Federal Reserve Bank

Days After Wells Fargo Admits Defrauding The Government, NY Fed Rewards It With Primary Dealer Status

Ten days ago, in the latest example of how criminal Wall Street behavior leads to zero prison time, Wells Fargo admitted that it deceived and defrauded the U.S. government.  Its punishment: a $1.2 billion settlement, one which will ultimately be paid by the bank's shareholders as no executives go to prison. And now, less than two weeks later it's time for Wells to get its reward: the NY Fed just announced it would grant Wells Fargo the much coveted Primary Dealer status.

 

Ron Paul On The Fed's "No Win" Situation

The Fed’s response to its failures is to find new ways to pump money into the economy. Hence the Fed is actually considering implementing “negative interest rates.” Negative interest rates are a hidden tax on savings. Negative interest rates may create the short-term illusion of growth, but, by discouraging savings, they will cause tremendous long-term economic damage. The Fed can only keep the wolves at bay with promises of future rate increases for so long before its polices cause a major dollar crisis.

Peter Schiff Slams Managers' "Denial... And Mindless Optimism"

The Winter of 2015-2016, which came to an end a few weeks ago, has been officially designated as the mildest in the U.S. in 121 years according to NOAA. While this fact will certainly add a major talking point in the global warming debate, it should also be front and center in the current economic discussion. The fact that it isn’t is testament to the blatantly self-serving manner in which economic cheerleaders blame the weather when it’s convenient, but ignore it when it’s not.

Startling Inflation News Illustrates The Failure Of Easy Money

Prices are actually falling faster than the official CPI number indicates, and have not picked up as oil has stabilized. In fact, the US has been in deflation for the past five months. So it’s no surprise that people who are actually buying the stuff that’s falling in price would register this fact and answer surveys with deflationary sentiments. It’s also no surprise that central banks, which presumably see the same data, would be looking for ways to ease even further (Japan and Europe) or walk back their previous threats to tighten (the US Fed) - apparently in the hope that increasing the dose will cure the credit addiction.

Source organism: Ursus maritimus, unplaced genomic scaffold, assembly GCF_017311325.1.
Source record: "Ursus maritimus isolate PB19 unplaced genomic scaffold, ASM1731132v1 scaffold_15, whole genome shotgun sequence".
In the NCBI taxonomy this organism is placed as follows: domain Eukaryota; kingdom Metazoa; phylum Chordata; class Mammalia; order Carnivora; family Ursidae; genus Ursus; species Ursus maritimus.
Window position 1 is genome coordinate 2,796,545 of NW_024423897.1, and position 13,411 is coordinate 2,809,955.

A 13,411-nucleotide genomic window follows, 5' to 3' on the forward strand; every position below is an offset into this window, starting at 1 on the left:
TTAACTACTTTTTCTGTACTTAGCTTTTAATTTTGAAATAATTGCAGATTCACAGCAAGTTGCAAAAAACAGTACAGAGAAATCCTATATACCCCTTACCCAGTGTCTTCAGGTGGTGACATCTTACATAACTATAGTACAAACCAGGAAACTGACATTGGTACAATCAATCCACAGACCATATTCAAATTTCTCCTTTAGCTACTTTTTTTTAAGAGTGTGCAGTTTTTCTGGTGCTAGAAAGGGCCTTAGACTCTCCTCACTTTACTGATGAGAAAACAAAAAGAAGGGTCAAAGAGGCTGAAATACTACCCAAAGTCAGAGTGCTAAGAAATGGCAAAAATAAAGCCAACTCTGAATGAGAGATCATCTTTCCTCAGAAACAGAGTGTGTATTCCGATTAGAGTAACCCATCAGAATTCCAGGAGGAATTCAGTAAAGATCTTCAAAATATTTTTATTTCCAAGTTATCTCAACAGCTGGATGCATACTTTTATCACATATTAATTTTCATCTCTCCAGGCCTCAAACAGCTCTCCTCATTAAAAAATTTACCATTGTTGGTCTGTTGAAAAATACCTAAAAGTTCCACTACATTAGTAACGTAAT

Dear Dallas Fed, Any Comment?

"In September, regulators from the OCC, the Federal Reserve and the Federal Deposit Insurance Corp. met with dozens of energy bankers at Wells Fargo’s office in Houston...  Regulators pushed lenders to focus instead on a borrower’s ability to make enough money to repay the loan, according to the person familiar with the discussions."

Key Economic Events In The Coming Week

While the market is still enjoying the post-NFP weekly data lull, economic data starts to pick up again in the coming days, alongside the start of the reporting season. Below are this week's key events.

Futures Spike After Bill Dudley Urges "Cautious Approach" As "Balance Of Risks Tilted To Downside"

Caution is called for because of Fed’s limited ability to reduce policy rate, Federal Reserve Bank of New York President William Dudley says, Dudley comments in text of speech in Bridgeport, CT. “Although the downside risks have diminished since earlier in the year, I still judge the balance of risks to my inflation and growth outlooks to be tilted slightly to the downside

China's Latest Problem: Surging Subprime-Housing Loans

Government efforts to tackle a glut of vacant housing in China by spurring home lending have triggered a bigger problem: a surge in risky subprime-style loans that is generating alarm. Home buyers in China normally put down a third of the cost of a new property upfront. But a rapid rise in buyers borrowing for their down payments—an echo of the easy credit that cratered the U.S. housing market and sparked the financial crisis—has led authorities to clamp down

Why Traders Are Angry: "The Fed Is Modeling Distortions It Helped Create"

It’s important to realize that the inexorable buying of debt securities by global central banks has so distorted markets that no one can actually know what’s implied by market pricing: other than monetary policy run amok. Just this week several central banks warned they have plenty more ammunition to ease further. After all, its done so much good. Wave after wave of price insensitive frenzy and disregard for risk make these debates merely an academic exercise. But, scarily, one that directly influences policy.

Why Manufacturing Matters

It’s not the more fickle and systemic nature of the FIRE economy that makes manufacturing particularly important. It goes well beyond that...

Gold Money's picture

It is our mission to rebut any mainstream article that spreads misinformation about gold and/or shows a gross misunderstanding of monetary history. Matt O’Brien argues in the Washington Post that a “gold-backed dollar would have been a much more volatile one” and that “[gold]…has nothing to do with the price of food or housing.“ We show in a few simple charts why Matt O’Brien’s arguments are misguided, misinformed and just plain wrong.